Science has shown that there are indeed turn-offs when it comes to finding the opposite sex attractive and desirable. If a “picture is worth a thousand words,” studies that have taken photographs of one group of participants and shown the images to other participants reveal hidden and intriguing perceptions.
There are nine proven signs of unattractiveness:
1. Sleep Deprivation
Getting at least eight hours of sleep enhances more than your health. Being well-rested is a reflection of your overall health and well-being.
In 2010, an experimental study in Sweden on “perceived health and attractiveness of sleep-deprived” people” investigated whether sleep-deprived people were seen as less healthy, less attractive and more tired than those who had eight hours of sleep.
They photographed 23 healthy sleep-deprived young adults and had 65 untrained observers rate the photographs.
The study, led by researcher John Axelsson, concluded,
Our findings show that sleep deprived people appear less healthy, less attractive, and more tired compared with when they are well rested. This suggests that humans are sensitive to sleep related facial cues, with potential implications for social and clinical judgments and behaviour. Studies are warranted for understanding how these effects may affect clinical decision making and can add knowledge with direct implications in a medical context.
2. Being Mean
People who are tagged as being mean or evil tend to be seen as unattractive, even if their photograph shows otherwise.
A Chinese study conducted in 2014 examined the influence of “personality manipulations” on female facial attractiveness.
Scientists recruited 120 participants (60 males and 60 females) and randomly divided them into three groups (40 per group). First, all participants rated 60 facial stimuli on attractiveness. Two weeks later, the participants were presented the photographs with positive, negative or ne personality information.
The study discovered,
Results showed no significant difference in attractiveness scores among the three groups during the first rating. However, during the second rating, a significant effect for each group as well as a significant interaction between attractiveness and the group were found, with the attractiveness scores of all three groups differing significantly for the faces with high, medium, and low attractiveness (positive information group > no information group > negative information group, all p < 0.05). We find that “what is good is beautiful,” with personality reflecting desired traits as facial attractiveness. This phenomenon can also be called the “halo effect.” We can thus presume that personality traits may contribute to judging facial attractiveness and that the personality traits desired in a person are reflected in facial preference.
3. Contractive Body Language
Contractive body language (closed up postures like having arms crossed of hunching the shoulders) is not seen as attractive. More open gestures, like open arms are found to be more inviting.
A Princeton University study in 2016 proved this theory,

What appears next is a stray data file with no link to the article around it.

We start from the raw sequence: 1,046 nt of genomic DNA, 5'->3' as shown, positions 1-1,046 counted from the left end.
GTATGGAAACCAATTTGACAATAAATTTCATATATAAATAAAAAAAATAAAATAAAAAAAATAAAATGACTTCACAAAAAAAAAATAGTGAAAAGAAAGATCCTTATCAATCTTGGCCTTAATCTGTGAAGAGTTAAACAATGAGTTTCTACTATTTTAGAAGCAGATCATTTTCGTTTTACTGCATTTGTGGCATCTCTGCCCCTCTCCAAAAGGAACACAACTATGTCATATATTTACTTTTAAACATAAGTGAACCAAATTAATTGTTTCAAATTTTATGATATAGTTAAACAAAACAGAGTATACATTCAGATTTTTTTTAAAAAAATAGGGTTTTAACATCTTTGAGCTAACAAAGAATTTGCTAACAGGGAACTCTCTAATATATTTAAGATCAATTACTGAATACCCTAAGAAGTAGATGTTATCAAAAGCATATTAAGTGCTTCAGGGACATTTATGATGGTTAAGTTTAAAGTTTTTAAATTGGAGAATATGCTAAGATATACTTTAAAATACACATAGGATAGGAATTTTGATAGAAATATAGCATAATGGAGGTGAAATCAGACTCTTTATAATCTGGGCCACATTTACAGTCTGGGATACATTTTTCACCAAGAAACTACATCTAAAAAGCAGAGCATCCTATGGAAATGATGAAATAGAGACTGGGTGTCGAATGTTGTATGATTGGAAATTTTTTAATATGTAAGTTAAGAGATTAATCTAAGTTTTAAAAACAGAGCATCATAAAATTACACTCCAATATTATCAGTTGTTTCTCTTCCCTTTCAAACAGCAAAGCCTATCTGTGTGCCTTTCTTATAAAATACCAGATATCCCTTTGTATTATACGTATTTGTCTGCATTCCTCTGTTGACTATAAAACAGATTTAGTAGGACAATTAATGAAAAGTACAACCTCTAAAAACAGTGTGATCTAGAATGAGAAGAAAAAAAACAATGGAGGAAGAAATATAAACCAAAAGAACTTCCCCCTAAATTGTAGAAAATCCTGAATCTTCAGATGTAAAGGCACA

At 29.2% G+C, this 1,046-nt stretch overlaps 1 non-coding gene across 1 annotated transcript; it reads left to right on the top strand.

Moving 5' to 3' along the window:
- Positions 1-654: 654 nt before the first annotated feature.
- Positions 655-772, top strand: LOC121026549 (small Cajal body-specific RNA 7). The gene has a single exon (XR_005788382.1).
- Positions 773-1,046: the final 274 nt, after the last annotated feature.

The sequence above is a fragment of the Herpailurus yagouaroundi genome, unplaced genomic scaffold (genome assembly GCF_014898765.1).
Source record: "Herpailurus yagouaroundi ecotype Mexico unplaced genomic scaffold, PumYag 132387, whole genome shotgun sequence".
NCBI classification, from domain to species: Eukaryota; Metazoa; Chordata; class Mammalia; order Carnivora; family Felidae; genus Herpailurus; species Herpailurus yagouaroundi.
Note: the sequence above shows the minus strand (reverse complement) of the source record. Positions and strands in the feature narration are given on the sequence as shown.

This set of studies tested whether humans are more attracted to individuals displaying their bodies expansively, a behavior considered to express both dominance and openness. Results from two field studies—a speed-dating event and a controlled experiment using a Global Positioning System-based dating application—suggested that (i) expansive (vs. contractive) body posture increases one’s romantic desirability; (ii) these results are consistent across gender; and (iii) perceived dominance and perceived openness are mechanisms through which expansiveness exerts its effect. These findings indicate that in modern-day dating contexts, in which initial attraction often is determined by a rapid decision following a brief interaction or seeing a photograph, displays of expansive posture increase one’s chances of initial romantic success.
4. Looking Too Happy or Proud
One would think that appearing happy or proud would be a virtue. Maybe, maybe not.
In 2011, researchers conducted an experiment on 1,000 people by showing them photographs of the opposite sex and asking them to rate their attractiveness. The images showed expressions of happiness, pride and shame or of being neutral.
The results were rather surprising,
a large gender difference emerged in the sexual attractiveness of happy displays: happiness was the most attractive female emotion expression, and one of the least attractive in males. In contrast, pride showed the reverse pattern; it was the most attractive male expression, and one of the least attractive in women. Shame displays were relatively attractive in both genders, and, among younger adult women viewers, male shame was more attractive than male happiness, and not substantially less than male pride. Effects were largely consistent with evolutionary and socio-cultural-norm accounts. Overall, this research provides the first evidence that distinct emotion expressions have divergent effects on sexual attractiveness, which vary by gender but largely hold across age.
We keep reading about the deleterious effects of stress on the human condition. It has been shown that stress not only harms your body, but influences how you are perceived by others. A study in Latvia revealed that a woman’s attractiveness is based on her stress level. Lower stress hormones are an indicator of fertility and good health. Thus, less stressed women are considered more desirable.